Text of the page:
Saturday 10 December 2016

Science and computing score highest in CAO demands

CAO surge in demand for science, computer degrees

Published 22/08/2011 | 05:00

From left, Michael Killian, Cillian Williamson, Aidan O'Dowling, Patrick O'Dwyer, Simon Treacy, Conor Barry and Paul
Ring of Christian Brothers College in Cork all scored straight A results in the Leaving Cert
From left, Michael Killian, Cillian Williamson, Aidan O'Dowling, Patrick O'Dwyer, Simon Treacy, Conor Barry and Paul Ring of Christian Brothers College in Cork all scored straight A results in the Leaving Cert

THIRD-level colleges make a record number of offers to students today after a surge in demand for places on science and computing courses.

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Almost 1,000 more students are getting offers than this time last year even though there has been an overall decline in applications.

The rising demand for technology and science shows school-leavers are opting for degrees they hope will translate into jobs.

Both the Government and employers have promised those jobs will be there and have repeatedly said there are not enough properly qualified graduates to fill them.

In today's bumper CAO round one offer, 47,821 are getting a third-level offer.

Marginally more of them are getting their top choice (up from 47pc to 48pc) compared with last year.

More than 75pc of applicants to the CAO, the Central Applications Office for admissions, have received

their first, second or third preferences -- also an increase on last year.

However, while computing and science courses are in high demand, interest for engineering, another key skill required for economic growth, is flat.

This may be because honours engineering degrees require good grades in higher level maths, which has a low uptake among Leaving Cert students and has sparked a controversy for Education Minister Ruairi Quinn over the past week.

Despite the big number of offers, today will bring heartache for many aspiring doctors who have had their hopes dashed as the points for medicine has risen once again.

The HPAT aptitude test that was supposed to take the heat out of the punishing points race for medicine has contributed to a rise of between nine and 13 points for medical schools this year.

The increase is attributed to students taking grinds for, and repeating, HPAT.

Points increased for most of the courses in Trinity College, with about 2,884 places being offered today to prospective undergraduate students.

Of those, 558 are to students from groups traditionally under-represented in third-level, such as mature students, students with disabilities and those from lower socio-economic groups. That is up from 432 last year and shows how access to third-level is slowly broadening beyond the traditional school-leaver cohort.

At UCD the fall in points to 355 for the omnibus entry to arts, the biggest third-level course in the country, was expected as first preferences for this option were down 10pc this year.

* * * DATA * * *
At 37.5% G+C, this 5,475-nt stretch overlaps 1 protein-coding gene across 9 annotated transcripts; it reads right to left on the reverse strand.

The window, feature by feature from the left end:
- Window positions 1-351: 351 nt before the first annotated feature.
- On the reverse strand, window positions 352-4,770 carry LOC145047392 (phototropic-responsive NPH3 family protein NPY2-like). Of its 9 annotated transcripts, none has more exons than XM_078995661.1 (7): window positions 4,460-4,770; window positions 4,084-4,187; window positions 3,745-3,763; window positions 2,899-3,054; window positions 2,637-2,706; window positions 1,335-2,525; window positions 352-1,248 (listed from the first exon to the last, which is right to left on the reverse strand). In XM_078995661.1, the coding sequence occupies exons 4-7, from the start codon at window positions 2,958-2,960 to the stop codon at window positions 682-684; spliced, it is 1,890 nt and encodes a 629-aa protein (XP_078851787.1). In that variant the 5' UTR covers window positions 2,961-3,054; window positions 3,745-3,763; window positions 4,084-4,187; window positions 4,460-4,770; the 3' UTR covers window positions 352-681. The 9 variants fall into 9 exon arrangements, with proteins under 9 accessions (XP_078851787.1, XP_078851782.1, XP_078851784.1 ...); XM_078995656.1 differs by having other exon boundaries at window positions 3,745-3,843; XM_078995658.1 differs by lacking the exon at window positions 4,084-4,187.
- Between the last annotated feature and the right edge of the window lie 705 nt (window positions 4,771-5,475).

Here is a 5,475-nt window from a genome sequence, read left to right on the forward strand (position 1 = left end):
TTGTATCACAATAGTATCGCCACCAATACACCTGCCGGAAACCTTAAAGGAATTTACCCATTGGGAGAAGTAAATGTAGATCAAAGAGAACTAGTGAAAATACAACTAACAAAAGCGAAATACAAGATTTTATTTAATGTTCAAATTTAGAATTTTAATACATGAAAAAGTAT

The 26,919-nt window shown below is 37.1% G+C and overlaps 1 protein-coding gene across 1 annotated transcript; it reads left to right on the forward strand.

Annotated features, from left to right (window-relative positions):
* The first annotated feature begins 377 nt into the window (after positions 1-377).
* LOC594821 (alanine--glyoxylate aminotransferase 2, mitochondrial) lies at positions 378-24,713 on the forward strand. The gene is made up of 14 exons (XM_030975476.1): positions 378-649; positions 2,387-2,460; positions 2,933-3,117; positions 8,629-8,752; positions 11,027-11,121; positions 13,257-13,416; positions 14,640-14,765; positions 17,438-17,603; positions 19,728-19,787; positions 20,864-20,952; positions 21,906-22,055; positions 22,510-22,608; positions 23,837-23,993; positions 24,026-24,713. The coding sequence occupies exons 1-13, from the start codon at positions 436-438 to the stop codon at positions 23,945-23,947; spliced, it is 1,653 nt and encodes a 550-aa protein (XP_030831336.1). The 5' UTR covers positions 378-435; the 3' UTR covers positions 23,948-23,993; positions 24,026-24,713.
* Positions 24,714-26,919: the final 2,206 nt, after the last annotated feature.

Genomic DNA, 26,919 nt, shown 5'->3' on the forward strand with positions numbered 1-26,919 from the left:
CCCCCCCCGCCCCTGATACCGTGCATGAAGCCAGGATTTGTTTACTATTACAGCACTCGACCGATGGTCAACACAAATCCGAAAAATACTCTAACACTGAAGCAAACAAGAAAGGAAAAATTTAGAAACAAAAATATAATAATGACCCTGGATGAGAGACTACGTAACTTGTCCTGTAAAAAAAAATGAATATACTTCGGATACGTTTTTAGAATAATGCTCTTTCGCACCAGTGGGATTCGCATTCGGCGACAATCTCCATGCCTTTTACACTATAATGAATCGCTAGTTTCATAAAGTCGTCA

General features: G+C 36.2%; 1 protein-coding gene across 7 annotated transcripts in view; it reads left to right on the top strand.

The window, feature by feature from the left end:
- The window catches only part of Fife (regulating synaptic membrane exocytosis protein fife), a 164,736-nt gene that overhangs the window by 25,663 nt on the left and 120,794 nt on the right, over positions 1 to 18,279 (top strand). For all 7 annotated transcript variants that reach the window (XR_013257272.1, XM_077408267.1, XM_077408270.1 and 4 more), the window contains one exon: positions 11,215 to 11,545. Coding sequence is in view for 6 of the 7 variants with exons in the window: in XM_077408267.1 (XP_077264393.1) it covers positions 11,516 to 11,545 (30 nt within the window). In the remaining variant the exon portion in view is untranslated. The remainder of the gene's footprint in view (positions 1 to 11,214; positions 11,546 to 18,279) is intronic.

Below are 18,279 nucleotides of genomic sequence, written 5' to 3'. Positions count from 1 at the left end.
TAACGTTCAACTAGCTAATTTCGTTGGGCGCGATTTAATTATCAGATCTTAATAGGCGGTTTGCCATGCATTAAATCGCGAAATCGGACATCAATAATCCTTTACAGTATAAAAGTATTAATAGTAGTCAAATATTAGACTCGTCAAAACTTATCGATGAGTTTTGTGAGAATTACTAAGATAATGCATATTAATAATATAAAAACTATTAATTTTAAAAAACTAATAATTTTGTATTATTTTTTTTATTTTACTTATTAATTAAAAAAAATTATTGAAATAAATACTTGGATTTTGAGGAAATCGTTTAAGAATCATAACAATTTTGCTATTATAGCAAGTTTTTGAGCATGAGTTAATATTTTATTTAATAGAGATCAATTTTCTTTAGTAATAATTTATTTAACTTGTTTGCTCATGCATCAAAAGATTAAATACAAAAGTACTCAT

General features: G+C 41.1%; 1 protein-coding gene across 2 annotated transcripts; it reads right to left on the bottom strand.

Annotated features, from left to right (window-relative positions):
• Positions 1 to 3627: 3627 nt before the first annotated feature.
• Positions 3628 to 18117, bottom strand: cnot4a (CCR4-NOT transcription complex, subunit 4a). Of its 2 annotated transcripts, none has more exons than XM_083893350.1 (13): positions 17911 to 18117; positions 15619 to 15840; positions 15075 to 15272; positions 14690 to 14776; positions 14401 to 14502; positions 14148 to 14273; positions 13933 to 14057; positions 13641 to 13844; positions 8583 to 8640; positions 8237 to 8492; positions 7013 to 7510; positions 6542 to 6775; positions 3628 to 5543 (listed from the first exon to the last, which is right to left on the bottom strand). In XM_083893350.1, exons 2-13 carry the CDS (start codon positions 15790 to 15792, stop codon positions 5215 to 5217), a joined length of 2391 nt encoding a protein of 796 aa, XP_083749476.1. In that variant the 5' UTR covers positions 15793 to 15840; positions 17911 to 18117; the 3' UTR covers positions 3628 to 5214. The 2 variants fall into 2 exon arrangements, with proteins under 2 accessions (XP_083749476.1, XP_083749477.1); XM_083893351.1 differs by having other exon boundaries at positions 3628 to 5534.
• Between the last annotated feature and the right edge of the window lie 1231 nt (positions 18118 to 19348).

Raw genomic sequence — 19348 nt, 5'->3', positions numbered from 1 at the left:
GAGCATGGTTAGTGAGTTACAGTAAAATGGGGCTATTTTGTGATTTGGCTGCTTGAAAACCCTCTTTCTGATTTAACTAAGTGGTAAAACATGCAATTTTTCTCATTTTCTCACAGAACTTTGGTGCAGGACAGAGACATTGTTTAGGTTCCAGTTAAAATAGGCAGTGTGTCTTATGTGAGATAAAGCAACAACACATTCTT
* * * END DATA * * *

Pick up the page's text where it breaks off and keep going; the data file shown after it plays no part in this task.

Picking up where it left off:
However, UCD has recorded a jump in points for its omnibus science degree with points up 20 to 455.

Computer science, which was struggling during the boom years of the Celtic Tiger, has risen by 35 points to 410. This is despite an increase in the number of places from 60 to 65.

This year NUI Maynooth saw particularly strong growth in the demand in arts and sciences.

Admission

Points for general arts admission, the university's most popular course, rose to 380 while points for general science admission have risen by 10 to 375.

The new Provost of Trinity College Dublin, Dr Paddy Prendergast, last night described HPAT as a "brave experiment" that now needed to be revised.

He said he supported the idea of a supplementary process, alongside the points system, to help broaden access to medicine and other third-level courses.

Because of the huge pressure on students, and advantages that may be gained by those who can afford grinds or fee-paying schools, a review of the points system is under way.

Dr Prendergast said consideration should be given to the use of interviews as part of the selection process, although this was ruled out by the previous review of the system in 1999.

He suggested that there could be a minimum points threshold with a further selection procedure involving interviews or portfolios, as already happens in a small number of cases.

The use of interviews leaves colleges open to charges of bias.

Dr Prendergast said: "I realise interviews have the difficulty of being subjective, but I think we need to put the options on the table."

While points for courses in areas such as computing and science went up this year, others were steady or saw a drop.

Of the 842 honours degree courses, points increased for 368, or 44pc, and areas with not unexpected points falls included those in building/ architecture and law, where demand has dropped.

College Helpline is open: Call 1800 265 165

Irish Independent

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